Another school year is upon us, and, as I do each year, I recall a story that the Chair of the English Department told at the start of the year when I was a Ph.D. student at the University of Nebraska-Lincoln. He said that on the evening before Fall Semester classes were to begin, he came across a young man in the hallway who was looking into a classroom. The Chair, good fellow that he was, asked the young man if he could be of help. The young man, a freshman, said in a hushed voice, the sort of respectful voice we used to hear in public libraries, “Tomorrow, I’m going to have my English class in this room. I just wanted to see it.”
I can never tell this story without feeling humbled. Like many teachers, I love what I do, but, again, like many teachers, I sometimes grumble about the job. This story reminds me each year that I’m in the service of students like the young man who came into Andrews Hall to take a look at the room where he and his fellow-classmates and his instructor would engage with the written word. Granted, it’s sometimes easy to think that students like this one are the exceptions rather than the rule, but still, it makes me stop and think about what I owe those who occupy my classrooms. Someone is paying a good deal of money for each student’s education. I owe those students, their parents, spouses, the University, or whoever is putting up the cash, my very best.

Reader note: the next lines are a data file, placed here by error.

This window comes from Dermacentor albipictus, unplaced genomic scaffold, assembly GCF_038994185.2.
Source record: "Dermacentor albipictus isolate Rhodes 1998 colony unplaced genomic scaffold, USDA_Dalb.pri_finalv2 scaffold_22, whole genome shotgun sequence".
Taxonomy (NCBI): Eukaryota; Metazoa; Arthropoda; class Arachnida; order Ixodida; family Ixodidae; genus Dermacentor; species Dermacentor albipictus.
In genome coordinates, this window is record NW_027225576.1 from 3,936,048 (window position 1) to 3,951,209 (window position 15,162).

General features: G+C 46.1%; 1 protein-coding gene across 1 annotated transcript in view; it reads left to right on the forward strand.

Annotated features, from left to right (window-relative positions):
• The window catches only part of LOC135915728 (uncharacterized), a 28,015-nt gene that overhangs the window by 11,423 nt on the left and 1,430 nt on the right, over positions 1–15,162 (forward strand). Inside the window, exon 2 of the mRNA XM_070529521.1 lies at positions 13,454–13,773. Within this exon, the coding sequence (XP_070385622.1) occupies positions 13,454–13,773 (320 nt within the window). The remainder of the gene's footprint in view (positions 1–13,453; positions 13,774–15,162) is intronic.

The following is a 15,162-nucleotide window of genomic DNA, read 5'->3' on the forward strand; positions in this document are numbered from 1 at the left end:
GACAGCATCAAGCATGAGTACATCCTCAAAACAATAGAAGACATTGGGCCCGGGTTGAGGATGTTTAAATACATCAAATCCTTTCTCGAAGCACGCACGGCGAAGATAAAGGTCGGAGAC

What a gift I’ve been given, the opportunity to make my living doing the thing I most love. Each year at this time—I’m about to start my 33rd year of teaching—I think about a student in Nebraska, a young man I never met, someone whose name I never knew, and how he was eager, reverential, expectant. He was on the verge of his adult life. He’ll never know how much he’s meant to me over all the years that I’ve taught. Bless him and all the others who are about to walk into a classroom—students and teachers alike. Bless us for the sacred act of learning that is soon to begin.